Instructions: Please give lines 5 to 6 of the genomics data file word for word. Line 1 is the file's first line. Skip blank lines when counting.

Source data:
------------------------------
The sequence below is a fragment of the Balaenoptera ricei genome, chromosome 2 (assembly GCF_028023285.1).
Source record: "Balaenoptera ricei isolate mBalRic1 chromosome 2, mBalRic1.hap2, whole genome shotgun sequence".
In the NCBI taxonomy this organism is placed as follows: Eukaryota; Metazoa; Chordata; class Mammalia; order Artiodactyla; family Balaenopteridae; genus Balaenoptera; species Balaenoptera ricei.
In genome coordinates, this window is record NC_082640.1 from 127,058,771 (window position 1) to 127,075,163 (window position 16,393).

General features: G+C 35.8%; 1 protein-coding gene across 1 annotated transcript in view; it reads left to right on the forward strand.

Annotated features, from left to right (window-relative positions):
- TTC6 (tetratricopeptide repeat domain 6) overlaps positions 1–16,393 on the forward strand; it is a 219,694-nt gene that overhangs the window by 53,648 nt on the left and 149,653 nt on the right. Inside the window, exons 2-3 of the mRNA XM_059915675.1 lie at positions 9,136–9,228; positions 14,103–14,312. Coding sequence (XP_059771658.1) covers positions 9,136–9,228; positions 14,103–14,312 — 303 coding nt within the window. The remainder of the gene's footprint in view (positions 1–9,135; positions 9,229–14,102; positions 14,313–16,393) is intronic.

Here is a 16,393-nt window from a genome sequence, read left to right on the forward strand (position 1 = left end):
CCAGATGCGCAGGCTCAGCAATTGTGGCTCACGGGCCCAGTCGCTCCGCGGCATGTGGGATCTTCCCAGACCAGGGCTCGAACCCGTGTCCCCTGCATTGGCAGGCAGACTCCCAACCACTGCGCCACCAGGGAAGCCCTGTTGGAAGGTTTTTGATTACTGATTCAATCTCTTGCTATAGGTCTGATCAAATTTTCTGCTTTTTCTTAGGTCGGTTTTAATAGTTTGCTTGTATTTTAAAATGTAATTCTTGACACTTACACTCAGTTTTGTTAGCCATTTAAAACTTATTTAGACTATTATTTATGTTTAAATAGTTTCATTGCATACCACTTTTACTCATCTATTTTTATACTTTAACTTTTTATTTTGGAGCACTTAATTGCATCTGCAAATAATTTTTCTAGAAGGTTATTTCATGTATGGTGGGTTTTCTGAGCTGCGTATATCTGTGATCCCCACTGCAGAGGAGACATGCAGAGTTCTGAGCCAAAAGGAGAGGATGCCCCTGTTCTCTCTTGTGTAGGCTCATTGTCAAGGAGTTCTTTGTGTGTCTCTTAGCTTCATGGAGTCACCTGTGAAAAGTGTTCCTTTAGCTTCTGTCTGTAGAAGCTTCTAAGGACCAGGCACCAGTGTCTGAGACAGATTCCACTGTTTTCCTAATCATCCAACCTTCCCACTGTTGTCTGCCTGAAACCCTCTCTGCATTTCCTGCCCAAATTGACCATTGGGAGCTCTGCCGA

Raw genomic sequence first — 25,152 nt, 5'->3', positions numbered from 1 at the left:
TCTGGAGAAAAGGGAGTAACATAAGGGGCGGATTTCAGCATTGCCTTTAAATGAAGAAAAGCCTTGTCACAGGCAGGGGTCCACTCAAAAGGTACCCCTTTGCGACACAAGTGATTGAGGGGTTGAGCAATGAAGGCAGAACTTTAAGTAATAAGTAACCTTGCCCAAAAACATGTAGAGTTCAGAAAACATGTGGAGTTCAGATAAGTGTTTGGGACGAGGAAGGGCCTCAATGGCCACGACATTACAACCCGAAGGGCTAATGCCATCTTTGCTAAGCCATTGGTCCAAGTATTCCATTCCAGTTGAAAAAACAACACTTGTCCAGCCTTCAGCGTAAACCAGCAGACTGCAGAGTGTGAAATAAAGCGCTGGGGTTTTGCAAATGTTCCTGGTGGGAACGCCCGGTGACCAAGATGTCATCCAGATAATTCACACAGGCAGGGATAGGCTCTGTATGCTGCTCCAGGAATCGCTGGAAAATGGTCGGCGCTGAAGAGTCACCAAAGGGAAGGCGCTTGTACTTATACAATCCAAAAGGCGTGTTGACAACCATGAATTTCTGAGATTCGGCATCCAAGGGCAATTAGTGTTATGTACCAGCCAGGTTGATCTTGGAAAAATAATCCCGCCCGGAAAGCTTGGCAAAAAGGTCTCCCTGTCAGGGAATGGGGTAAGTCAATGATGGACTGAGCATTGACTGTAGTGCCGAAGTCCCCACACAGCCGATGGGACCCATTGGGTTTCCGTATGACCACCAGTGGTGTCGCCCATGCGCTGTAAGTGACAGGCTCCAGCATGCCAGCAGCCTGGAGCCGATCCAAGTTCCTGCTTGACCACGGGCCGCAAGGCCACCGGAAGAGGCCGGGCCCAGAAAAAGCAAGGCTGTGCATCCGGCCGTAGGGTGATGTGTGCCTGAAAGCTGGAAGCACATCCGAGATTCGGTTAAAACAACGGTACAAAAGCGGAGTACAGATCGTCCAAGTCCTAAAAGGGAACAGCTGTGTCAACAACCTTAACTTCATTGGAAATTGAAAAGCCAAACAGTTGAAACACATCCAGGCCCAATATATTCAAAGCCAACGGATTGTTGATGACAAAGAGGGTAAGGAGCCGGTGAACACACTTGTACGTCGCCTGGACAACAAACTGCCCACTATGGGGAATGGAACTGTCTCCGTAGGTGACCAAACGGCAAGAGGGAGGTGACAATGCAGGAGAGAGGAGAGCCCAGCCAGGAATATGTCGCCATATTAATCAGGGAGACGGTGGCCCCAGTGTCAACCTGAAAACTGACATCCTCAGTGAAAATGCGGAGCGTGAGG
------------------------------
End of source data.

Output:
General features: G+C 35.8%; 1 protein-coding gene across 1 annotated transcript in view; it reads left to right on the forward strand.

Annotated features, from left to right (window-relative positions):